Last night, there was a delivery at 29 weeks. There were several beta hells which ended in early miscarriages in the past two weeks. Three surrogates had first trimester ultrasounds which revealed loss of cardiac activity. Last week, a surrogate's Level II ultrasound at 24 weeks revealed a baby with several deformities that were incompatible with life. She was scheduled for an induction and by the time she delivered, the baby had already died. Another friend of mine is just one month past the delivery of twins. She had spontaneous rupture of the membranes and the doctors had no choice but to deliver. She was just 16 weeks along. Another surrogate lost a pregnancy last week at 16 weeks. Two surrogates were pregnant with twins, and both surrogates each lost one between weeks 16 and 18 weeks of pregnancy. 

A very close surro-friend of mine, Former IM, is 16 weeks along with a singleton. I'm holding my breath with her as she approaches her 18th week. A year and a half ago, she lost twins at 18 weeks.  I'm sure you know the demons that are nipping at her heels.

Though I knew what her answer would be, I asked her just this morning, "Even though things ended horribly wrong with that journey, would you still say it was worth it?"

Without a moment's hesitation, she answered, "Yes, it was." Former IM continued, "It was worth it simply for the journey. It gave me a better understanding. I can't even begin to understand what it is like to not just be able to get pregnant. I now understand what struggling feels like, and I can totally understand now what a loss is like."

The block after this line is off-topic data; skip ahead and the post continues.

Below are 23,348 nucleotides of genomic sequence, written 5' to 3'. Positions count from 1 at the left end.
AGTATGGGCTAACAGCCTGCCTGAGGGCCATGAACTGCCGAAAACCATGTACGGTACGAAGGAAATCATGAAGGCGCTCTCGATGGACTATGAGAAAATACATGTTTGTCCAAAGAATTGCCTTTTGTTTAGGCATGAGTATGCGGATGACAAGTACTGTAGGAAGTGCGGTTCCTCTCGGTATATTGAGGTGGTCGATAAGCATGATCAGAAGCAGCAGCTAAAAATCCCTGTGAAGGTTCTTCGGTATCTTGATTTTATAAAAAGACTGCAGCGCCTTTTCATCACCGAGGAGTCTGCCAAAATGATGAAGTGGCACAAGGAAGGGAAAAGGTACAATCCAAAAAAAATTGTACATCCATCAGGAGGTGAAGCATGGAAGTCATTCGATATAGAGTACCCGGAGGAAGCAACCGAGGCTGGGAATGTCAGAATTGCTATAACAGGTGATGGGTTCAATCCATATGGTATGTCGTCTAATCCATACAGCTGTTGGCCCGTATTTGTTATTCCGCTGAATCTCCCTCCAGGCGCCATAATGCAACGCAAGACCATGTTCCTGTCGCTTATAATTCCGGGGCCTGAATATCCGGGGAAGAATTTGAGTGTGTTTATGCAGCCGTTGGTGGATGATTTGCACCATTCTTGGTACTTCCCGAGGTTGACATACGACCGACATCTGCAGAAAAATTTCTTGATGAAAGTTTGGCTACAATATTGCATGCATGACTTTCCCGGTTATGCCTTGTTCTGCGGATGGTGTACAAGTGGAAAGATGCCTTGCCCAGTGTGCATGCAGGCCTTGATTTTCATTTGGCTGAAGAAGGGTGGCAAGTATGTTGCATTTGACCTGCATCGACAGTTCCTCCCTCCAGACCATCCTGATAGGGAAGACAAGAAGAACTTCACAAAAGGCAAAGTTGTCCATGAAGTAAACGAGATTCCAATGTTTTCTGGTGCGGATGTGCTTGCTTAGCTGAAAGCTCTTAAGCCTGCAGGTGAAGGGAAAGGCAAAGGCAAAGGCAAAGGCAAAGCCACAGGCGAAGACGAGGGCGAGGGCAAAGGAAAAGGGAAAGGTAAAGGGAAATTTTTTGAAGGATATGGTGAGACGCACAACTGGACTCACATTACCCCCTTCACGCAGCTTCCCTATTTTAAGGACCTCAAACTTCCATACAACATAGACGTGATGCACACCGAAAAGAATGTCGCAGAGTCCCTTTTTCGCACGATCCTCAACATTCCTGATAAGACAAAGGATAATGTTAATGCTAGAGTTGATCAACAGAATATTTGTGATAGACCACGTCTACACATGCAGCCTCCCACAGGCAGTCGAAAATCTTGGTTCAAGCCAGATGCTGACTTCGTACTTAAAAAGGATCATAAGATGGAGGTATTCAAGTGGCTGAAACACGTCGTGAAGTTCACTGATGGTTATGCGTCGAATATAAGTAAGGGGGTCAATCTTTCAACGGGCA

I think most surrogates who've been through hell and back feel
similarly. Of course there are different factors which attribute the difference in
the shape of a surrogate's grief and that of intened parents. But,
grief is grief. Many surrogates find themselves with heavy baggage full
of tragic history.

Is it worth it, volunteering for this strange type of infertility? Yes, yes it is. Just having the chance to help build a family makes it so.

13 thoughts on “voluntary infertility”

  1. oh honey. This post just grabs you around the heart. Thank you for putting such a specific kind of sadness into words and sharing them.

  2. oh wow, I am so sorry to hear about all the tragedy happening on SMO. Its so weird to hear that too, becuase looking in IF land, with so many of the blogs I have been reading, so many IFers have become PG and they are all going so well! Weird how in one realm things are going well and in another, similar realm things are going so bad…